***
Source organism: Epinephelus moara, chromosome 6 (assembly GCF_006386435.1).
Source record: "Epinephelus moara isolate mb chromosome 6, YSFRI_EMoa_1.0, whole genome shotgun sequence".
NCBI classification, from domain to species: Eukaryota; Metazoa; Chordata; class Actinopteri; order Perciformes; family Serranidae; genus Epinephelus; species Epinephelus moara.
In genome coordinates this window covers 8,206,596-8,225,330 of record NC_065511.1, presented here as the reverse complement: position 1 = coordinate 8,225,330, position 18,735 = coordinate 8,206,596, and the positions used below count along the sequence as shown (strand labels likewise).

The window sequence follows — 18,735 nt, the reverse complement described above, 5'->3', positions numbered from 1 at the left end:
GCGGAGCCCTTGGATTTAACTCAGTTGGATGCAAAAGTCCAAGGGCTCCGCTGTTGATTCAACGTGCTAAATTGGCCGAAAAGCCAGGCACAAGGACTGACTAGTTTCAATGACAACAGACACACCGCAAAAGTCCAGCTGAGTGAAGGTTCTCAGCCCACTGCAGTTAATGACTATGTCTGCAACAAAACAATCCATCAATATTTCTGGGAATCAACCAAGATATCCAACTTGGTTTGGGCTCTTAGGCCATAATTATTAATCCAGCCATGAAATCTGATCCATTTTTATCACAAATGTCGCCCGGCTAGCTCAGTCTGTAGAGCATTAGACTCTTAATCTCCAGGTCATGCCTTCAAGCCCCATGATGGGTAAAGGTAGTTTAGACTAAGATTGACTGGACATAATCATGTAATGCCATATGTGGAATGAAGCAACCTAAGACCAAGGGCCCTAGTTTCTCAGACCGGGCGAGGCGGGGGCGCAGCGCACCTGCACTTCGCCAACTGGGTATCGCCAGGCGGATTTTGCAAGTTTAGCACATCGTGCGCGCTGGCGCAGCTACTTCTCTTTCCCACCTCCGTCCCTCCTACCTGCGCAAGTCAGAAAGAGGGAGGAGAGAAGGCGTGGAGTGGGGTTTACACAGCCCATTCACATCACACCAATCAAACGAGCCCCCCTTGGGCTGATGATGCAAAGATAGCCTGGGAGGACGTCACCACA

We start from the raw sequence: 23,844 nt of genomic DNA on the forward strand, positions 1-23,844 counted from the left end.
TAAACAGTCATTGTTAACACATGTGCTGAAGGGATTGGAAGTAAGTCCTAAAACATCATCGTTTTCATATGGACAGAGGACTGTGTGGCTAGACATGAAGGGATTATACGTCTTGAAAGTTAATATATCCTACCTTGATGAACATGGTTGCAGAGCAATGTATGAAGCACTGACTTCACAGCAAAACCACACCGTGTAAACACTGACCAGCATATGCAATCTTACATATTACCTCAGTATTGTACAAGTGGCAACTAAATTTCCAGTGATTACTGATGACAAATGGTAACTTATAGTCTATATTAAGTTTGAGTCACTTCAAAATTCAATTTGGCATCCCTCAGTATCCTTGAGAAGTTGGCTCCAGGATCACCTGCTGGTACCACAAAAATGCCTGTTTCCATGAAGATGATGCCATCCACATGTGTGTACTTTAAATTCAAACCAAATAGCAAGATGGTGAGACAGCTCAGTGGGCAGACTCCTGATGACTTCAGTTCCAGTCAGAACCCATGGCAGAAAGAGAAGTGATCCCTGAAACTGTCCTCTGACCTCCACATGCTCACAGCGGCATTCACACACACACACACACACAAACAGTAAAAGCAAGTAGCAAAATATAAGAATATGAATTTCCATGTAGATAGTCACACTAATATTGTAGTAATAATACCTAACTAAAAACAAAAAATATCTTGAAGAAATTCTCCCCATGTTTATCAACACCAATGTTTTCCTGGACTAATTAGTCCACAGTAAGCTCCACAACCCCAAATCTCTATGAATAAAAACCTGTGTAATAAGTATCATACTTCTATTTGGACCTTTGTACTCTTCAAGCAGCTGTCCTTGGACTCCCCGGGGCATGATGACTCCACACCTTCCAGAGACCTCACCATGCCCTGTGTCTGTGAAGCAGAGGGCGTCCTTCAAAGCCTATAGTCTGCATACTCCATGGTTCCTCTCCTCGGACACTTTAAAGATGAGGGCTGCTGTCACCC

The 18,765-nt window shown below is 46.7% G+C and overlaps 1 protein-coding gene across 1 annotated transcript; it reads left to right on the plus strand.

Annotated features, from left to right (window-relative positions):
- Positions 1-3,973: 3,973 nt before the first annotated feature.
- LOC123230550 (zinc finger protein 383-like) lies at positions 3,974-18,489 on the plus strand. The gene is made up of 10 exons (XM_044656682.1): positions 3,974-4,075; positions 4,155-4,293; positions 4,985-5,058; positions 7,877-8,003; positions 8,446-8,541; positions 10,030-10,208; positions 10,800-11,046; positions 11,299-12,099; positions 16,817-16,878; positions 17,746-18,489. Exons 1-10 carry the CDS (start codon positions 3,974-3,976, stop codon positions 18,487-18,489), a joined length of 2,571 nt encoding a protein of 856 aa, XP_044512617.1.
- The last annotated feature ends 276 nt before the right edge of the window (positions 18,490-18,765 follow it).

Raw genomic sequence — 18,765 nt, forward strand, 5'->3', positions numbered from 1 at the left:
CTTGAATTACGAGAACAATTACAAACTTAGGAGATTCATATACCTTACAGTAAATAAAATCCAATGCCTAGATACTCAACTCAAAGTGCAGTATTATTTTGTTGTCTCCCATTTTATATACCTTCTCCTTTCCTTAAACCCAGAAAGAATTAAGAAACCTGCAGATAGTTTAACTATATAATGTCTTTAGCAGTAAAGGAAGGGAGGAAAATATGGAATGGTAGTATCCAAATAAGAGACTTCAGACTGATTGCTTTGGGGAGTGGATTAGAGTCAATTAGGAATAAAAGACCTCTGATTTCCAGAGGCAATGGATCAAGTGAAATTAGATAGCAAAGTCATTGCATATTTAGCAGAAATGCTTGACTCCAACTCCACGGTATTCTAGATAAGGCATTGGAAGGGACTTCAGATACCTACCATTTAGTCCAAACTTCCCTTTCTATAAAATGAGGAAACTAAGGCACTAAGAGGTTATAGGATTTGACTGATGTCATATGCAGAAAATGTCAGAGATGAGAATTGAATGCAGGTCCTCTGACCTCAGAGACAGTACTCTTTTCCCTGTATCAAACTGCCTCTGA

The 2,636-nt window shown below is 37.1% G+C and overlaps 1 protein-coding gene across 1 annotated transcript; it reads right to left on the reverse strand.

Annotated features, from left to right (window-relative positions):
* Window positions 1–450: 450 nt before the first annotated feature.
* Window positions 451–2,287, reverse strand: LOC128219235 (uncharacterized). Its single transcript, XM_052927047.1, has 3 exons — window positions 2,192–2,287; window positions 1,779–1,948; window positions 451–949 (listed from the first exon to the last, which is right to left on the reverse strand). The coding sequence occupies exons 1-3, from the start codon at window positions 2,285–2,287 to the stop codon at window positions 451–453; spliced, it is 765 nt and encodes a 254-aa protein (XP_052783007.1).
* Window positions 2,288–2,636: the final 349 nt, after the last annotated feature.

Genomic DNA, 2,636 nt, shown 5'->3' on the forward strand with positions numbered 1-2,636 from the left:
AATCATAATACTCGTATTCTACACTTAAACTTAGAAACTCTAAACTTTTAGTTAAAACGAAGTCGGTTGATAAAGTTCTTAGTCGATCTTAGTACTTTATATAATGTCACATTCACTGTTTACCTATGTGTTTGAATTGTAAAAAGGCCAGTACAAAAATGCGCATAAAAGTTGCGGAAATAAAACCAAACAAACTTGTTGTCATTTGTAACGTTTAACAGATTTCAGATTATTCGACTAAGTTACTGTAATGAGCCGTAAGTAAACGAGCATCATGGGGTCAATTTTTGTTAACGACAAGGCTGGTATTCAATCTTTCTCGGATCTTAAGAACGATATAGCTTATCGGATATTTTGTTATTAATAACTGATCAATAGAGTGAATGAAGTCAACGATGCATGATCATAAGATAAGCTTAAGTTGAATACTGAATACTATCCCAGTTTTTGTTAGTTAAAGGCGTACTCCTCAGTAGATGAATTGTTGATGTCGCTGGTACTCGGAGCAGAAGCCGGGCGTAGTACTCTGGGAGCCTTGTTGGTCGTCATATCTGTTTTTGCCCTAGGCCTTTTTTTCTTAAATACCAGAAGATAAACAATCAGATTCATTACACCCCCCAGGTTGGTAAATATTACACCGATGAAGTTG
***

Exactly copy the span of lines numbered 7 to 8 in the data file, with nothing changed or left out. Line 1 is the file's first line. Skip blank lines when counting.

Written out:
We start from the raw sequence: 23,844 nt of genomic DNA on the forward strand, positions 1-23,844 counted from the left end.
TAAACAGTCATTGTTAACACATGTGCTGAAGGGATTGGAAGTAAGTCCTAAAACATCATCGTTTTCATATGGACAGAGGACTGTGTGGCTAGACATGAAGGGATTATACGTCTTGAAAGTTAATATATCCTACCTTGATGAACATGGTTGCAGAGCAATGTATGAAGCACTGACTTCACAGCAAAACCACACCGTGTAAACACTGACCAGCATATGCAATCTTACATATTACCTCAGTATTGTACAAGTGGCAACTAAATTTCCAGTGATTACTGATGACAAATGGTAACTTATAGTCTATATTAAGTTTGAGTCACTTCAAAATTCAATTTGGCATCCCTCAGTATCCTTGAGAAGTTGGCTCCAGGATCACCTGCTGGTACCACAAAAATGCCTGTTTCCATGAAGATGATGCCATCCACATGTGTGTACTTTAAATTCAAACCAAATAGCAAGATGGTGAGACAGCTCAGTGGGCAGACTCCTGATGACTTCAGTTCCAGTCAGAACCCATGGCAGAAAGAGAAGTGATCCCTGAAACTGTCCTCTGACCTCCACATGCTCACAGCGGCATTCACACACACACACACACACAAACAGTAAAAGCAAGTAGCAAAATATAAGAATATGAATTTCCATGTAGATAGTCACACTAATATTGTAGTAATAATACCTAACTAAAAACAAAAAATATCTTGAAGAAATTCTCCCCATGTTTATCAACACCAATGTTTTCCTGGACTAATTAGTCCACAGTAAGCTCCACAACCCCAAATCTCTATGAATAAAAACCTGTGTAATAAGTATCATACTTCTATTTGGACCTTTGTACTCTTCAAGCAGCTGTCCTTGGACTCCCCGGGGCATGATGACTCCACACCTTCCAGAGACCTCACCATGCCCTGTGTCTGTGAAGCAGAGGGCGTCCTTCAAAGCCTATAGTCTGCATACTCCATGGTTCCTCTCCTCGGACACTTTAAAGATGAGGGCTGCTGTCACCC